With the forthcoming wedding of Prince Harry and Miss Meghan Markle on 19th May it is easy to forget that another royal celebration is not far away. On 2nd June this year, Queen Elizabeth II celebrates 65 years since her coronation; her Sapphire jubilee.
The Queen was crowned in 1953, in Westminster Abbey, aged just 27. The ceremony took place just over a year after she came to the throne in February 1952. This long gap between her ascension and her coronation was due to the fact she considered it improper to hold a coronation during her period of mourning. Unlike the anniversary of her ascension to the throne, which the Queen sees primarily as a personal occasion remembering her father, the anniversary of her coronation is cause for celebration. That said, when talking to The Telegraph newspaper in 2015, on the occasion of becoming the UK’s longest reigning monarch, the Queen said of her record that it was “not one to which I have ever aspired.”
Such was the enthusiasm for the Queen’s coronation that millions across the country managed to watch it live, even at a time when such viewing figures were unheard of and television was still relatively new. In London, people lined the streets to watch see the Queen and Prince Philip go by in their carriage. Street parties were held in celebration across the UK and the Commonwealth, and commemorative coins and medals were issued.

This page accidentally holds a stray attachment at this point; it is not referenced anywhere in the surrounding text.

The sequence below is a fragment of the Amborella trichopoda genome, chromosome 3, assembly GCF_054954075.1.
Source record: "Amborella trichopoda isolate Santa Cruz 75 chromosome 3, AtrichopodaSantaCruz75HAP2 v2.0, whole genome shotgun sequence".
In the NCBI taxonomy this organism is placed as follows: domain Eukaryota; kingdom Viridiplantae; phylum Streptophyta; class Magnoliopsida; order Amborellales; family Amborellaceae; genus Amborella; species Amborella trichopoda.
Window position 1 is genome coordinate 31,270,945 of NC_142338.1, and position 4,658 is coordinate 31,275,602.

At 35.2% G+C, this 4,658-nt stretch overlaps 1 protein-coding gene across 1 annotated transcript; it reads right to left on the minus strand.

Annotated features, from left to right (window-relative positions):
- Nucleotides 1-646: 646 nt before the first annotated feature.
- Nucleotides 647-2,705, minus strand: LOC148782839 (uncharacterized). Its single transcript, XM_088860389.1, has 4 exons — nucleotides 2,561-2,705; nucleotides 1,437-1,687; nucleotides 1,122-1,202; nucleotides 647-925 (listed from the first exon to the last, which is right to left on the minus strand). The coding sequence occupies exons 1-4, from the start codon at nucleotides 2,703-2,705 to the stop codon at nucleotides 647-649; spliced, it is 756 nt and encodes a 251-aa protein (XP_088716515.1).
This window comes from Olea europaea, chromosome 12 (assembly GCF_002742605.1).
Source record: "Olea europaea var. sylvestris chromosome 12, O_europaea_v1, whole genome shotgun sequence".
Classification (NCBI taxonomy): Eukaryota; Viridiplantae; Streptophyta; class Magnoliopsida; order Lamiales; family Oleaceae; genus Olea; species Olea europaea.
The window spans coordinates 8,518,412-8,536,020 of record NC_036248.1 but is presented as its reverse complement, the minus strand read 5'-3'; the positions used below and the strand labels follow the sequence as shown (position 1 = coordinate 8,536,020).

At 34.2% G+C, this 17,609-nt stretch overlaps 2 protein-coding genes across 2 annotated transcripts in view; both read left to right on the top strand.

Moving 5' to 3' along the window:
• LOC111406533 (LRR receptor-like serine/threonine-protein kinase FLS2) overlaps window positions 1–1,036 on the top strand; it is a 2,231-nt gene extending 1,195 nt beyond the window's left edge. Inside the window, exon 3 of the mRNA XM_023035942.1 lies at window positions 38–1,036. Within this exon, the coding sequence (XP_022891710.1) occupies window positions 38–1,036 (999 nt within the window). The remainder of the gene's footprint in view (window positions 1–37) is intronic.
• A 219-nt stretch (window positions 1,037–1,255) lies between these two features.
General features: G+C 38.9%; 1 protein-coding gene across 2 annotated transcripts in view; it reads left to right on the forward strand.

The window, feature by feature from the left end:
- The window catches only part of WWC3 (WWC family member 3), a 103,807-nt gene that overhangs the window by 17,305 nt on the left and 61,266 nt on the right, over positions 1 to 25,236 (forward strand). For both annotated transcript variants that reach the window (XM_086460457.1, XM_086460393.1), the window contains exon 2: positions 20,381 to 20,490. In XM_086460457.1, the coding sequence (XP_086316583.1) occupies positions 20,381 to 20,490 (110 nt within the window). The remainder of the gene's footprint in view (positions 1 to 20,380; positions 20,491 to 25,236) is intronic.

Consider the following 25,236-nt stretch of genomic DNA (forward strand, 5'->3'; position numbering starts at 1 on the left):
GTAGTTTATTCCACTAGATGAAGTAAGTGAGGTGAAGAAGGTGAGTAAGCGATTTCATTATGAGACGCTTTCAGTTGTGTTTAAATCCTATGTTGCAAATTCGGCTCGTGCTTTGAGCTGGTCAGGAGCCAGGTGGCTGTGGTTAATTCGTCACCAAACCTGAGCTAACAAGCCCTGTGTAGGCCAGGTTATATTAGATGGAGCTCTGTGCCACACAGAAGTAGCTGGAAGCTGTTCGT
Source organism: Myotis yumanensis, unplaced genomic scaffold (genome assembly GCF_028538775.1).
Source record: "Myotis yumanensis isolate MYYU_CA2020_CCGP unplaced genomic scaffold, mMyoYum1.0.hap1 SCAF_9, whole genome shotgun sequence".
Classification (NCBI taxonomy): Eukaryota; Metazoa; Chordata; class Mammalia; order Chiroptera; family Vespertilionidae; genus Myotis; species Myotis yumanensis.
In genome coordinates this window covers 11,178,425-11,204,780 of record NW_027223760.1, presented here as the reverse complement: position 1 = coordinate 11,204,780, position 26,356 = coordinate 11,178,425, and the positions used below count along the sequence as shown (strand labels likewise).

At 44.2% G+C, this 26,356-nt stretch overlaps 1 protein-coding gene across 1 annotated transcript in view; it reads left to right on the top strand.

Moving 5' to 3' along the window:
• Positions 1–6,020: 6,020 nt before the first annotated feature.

Some travelled from abroad to be there. Many Canadians came to see the coronation, for instance, while for those back home, on the very same day pilots from RAF Canberra flew BBC film of the ceremony across the ocean so it could be broadcast by the Canadian Broadcast Corporation. In fact, this was the first non-stop transatlantic flight between the United Kingdom and the Canadian mainland. In all, 750 commentators across the world broadcast the ceremony, with it being translated into 39 languages. Consequently, more than twenty million people worldwide watched the coverage of the Queen receiving the Crown Jewels and taking her place on the throne.
For the 65th (Sapphire) anniversary special coins will again be issued, including a brand new 50 pence piece which has the final words of the Coronation oath, that Queen Elizabeth spoke during her coronation speech: “The things which I have here before promised, I will perform and keep. So help me God.” Other coins have also been released for collectors, including an unusual £4 coin and a star shaped silver coin worth £149. (See here for more information- https://www.bnt.org.uk/events-themes/the-queen/65th-anniversary-of-queens-coronation)
So, only a few weeks after Prince Harry and Meghan start their married life together, the bunting will be up again to celebrate Queen Elizabeth’s II outstanding lifetime of devotion to her country.
Dr Kathryn Bates is a graduate of archaeology and history. She has excavated across the world as an archaeologist, and tutored medieval history at Leicester University. She joined the administrative team at Oxford Open Learning twelve years ago. Alongside her distance learning work, Dr Bates is a bestselling novelist, and an itinerant creative writing tutor for primary school children.